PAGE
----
There are one of two ways I could go in response to this experience. The easy route would be to lament the cultural moment that we inhabit that makes experiences like this increasingly normal. I could grieve over the fact that in place of robust words like, “Where, O death, is your victory? Where, O death, is your sting?” we now locate death and life and loss and meaning in words like, “Oh, I got a long, long way I know, before I can say goodbye to all I ever knew.” I could long for a time and place where we had something resembling a shared vocabulary within which to locate some of the profoundest moments of our lives. I could express my sadness at the cultural loss of a horizon of hope (or even shared suffering) that could possibly make our pain meaningful or redeem it in any way. I could, in short, take this as another tragic example of the loss of faith that our secular, post-Christian context exhibits in abundance.
This would, as I say, be an easy route to take. And it would have no small amount of truth to it. But the easy route isn’t always the best one to take.
I’ve remarked often here that I am a deep admirer of the American poet Christian Wiman. In My Bright Abyss, he wrote a sentence that has seared itself to my soul:
God is not absent. He is everywhere in the world we are too dispirited to love.
The memorial service was dispiriting in a number of ways. There is something soul-crushingly dispiriting about the kind of pain this person was forced to endure and about the path that lies ahead for those they leave behind. There is something dispiriting about outsourcing of love and longing as deep as this to a Def Leppard song. There is something dispiriting about our cultural moment which so regularly dances across the surface of life, rarely bothering to probe the depths of human existence, of the life and death and pain and ecstasy and hope and the wholeness toward which we often so confusedly grope and grasp. It is dispiriting to live and move in a world that seems so determined to be dis-spirited.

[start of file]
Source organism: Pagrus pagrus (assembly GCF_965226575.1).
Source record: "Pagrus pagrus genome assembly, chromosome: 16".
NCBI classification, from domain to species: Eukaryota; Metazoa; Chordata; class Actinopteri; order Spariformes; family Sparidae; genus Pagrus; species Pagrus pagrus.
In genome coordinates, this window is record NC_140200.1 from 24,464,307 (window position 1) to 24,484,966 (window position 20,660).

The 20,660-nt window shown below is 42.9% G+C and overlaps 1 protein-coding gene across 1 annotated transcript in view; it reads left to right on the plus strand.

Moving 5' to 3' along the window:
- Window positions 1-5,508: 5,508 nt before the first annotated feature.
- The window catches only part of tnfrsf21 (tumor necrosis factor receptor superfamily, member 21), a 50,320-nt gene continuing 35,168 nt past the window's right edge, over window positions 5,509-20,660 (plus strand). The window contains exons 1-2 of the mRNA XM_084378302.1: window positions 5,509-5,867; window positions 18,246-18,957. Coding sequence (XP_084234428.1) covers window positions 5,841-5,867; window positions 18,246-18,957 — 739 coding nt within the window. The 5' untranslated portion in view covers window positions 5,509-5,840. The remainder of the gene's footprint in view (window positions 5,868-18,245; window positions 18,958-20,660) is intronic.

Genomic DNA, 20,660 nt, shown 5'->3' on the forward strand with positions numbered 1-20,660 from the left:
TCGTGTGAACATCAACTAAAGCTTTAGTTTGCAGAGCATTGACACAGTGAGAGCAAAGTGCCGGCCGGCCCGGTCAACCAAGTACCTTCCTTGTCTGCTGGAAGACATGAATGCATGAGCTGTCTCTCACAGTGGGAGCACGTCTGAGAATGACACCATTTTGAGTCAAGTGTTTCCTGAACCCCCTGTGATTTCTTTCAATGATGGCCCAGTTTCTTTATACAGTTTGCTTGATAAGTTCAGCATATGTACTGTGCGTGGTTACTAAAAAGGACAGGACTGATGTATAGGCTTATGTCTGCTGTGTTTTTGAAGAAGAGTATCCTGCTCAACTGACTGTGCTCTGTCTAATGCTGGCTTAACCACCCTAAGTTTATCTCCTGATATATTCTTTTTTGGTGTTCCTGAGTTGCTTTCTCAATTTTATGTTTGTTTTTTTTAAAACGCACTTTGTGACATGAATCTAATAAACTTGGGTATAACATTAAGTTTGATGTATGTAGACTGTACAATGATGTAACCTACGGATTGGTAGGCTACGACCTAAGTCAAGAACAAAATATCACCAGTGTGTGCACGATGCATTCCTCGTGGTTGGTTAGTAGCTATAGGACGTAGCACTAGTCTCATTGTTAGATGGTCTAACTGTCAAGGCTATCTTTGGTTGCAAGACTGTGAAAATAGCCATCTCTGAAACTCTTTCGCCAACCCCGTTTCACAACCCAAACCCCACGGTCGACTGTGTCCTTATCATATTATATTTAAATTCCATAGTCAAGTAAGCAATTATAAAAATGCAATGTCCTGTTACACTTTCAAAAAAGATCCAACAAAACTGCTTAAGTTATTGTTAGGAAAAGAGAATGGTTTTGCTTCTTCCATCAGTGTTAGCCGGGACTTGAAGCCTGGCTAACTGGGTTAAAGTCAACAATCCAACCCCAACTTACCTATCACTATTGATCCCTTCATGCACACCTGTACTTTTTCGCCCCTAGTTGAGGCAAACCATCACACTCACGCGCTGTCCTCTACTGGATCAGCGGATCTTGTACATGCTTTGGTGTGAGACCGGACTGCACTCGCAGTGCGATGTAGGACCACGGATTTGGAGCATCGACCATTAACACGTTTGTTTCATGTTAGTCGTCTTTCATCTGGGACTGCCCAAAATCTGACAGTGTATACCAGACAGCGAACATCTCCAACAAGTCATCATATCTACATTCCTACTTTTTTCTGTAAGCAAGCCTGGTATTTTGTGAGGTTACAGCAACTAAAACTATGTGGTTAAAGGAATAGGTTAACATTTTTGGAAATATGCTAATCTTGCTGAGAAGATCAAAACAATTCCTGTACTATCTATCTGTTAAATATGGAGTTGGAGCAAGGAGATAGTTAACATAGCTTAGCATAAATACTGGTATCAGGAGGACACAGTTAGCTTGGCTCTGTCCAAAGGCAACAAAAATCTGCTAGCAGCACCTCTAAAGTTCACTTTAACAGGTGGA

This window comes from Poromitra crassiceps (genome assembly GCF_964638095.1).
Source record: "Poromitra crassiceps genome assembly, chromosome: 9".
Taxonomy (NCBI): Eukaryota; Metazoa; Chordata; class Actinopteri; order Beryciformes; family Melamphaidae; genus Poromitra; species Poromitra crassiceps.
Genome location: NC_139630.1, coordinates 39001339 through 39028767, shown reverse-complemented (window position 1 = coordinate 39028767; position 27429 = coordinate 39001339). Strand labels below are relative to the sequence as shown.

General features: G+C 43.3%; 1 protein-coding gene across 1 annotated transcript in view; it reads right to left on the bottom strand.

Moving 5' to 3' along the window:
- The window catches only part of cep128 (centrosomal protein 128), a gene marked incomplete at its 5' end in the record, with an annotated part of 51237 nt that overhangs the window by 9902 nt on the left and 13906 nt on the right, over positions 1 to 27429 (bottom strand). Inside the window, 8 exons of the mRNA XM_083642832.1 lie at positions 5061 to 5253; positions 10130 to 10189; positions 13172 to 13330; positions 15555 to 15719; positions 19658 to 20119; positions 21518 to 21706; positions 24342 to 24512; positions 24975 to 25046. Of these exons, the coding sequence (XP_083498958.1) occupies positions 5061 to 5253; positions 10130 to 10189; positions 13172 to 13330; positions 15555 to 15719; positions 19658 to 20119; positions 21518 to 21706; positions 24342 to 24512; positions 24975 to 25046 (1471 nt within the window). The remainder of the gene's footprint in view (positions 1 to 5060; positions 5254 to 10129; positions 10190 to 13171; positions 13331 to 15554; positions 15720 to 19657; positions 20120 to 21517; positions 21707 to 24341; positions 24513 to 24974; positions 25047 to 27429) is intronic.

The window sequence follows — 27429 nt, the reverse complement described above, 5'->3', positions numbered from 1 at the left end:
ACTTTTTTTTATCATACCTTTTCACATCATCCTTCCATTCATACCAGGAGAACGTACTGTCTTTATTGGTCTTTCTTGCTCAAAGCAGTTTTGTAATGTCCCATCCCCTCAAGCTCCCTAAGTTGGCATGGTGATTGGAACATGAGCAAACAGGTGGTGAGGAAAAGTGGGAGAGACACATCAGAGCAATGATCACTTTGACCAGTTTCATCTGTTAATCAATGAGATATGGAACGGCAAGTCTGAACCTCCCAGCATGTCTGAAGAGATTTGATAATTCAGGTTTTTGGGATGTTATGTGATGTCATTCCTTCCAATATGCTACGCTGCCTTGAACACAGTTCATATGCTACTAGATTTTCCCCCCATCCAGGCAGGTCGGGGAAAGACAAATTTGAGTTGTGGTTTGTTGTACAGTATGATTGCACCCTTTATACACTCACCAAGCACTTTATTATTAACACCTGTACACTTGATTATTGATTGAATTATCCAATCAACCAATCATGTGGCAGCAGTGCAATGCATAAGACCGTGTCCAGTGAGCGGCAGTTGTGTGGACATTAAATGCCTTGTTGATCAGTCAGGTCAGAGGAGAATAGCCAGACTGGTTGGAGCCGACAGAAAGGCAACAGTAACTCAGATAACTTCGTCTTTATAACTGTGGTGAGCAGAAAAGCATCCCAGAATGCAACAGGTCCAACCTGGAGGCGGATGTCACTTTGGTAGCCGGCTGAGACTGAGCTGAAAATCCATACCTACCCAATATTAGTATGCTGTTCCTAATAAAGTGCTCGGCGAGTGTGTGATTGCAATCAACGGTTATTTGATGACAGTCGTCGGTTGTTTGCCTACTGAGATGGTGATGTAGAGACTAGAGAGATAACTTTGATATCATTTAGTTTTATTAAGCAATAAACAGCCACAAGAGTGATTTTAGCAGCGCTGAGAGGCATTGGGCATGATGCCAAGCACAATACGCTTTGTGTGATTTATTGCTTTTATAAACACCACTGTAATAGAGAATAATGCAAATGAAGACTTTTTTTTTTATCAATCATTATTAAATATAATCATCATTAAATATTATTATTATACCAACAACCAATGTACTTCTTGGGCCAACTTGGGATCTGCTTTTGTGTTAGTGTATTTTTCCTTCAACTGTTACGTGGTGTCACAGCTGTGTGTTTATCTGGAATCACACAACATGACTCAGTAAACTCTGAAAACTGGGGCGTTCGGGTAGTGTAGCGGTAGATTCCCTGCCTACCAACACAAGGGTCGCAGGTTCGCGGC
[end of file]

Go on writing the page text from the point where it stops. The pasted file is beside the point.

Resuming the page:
But I am convinced that God is not absent, even here, even to people like us, even to we who so often don’t have a shared vocabulary within which to locate these things we long for. I felt this as I listened to the strains of Def Leppard in a funeral home chapel. Somehow, I thought, even this points to God. It has to. It expresses our sadness, at the very least, and our hunger for a home we can’t quite find. And somehow even this intrusion of platitudinous sugary pop-rock in a context it seems so poorly suited to can give expression to our tenacious hunger for life and our longing for a love that could hold and heal our many losses. The language is off. It doesn’t fit in any obvious way. It’s not even remotely up to the task of honouring a precious human life. But God is not absent, even here. The One who spoke through seeds and lilies and loaves and fishes and coins and pigs and sheep and even the occasional sermon, can probably speak even here. God is very resourceful, after all. God can get through to human hearts in all kinds of ways, even through a song about a failed romance inserted into the valley of the shadow of death.
I am thinking of these things as my new Def Leppard album bleeds through the headphones this morning. I am thinking that the way home is, indeed, a long one. But I am retaining a deep and desperate suspicion that that all of our inattention and inability to speak of what we most need in life and death is ultimately no match for the stern and stubborn mercy of God.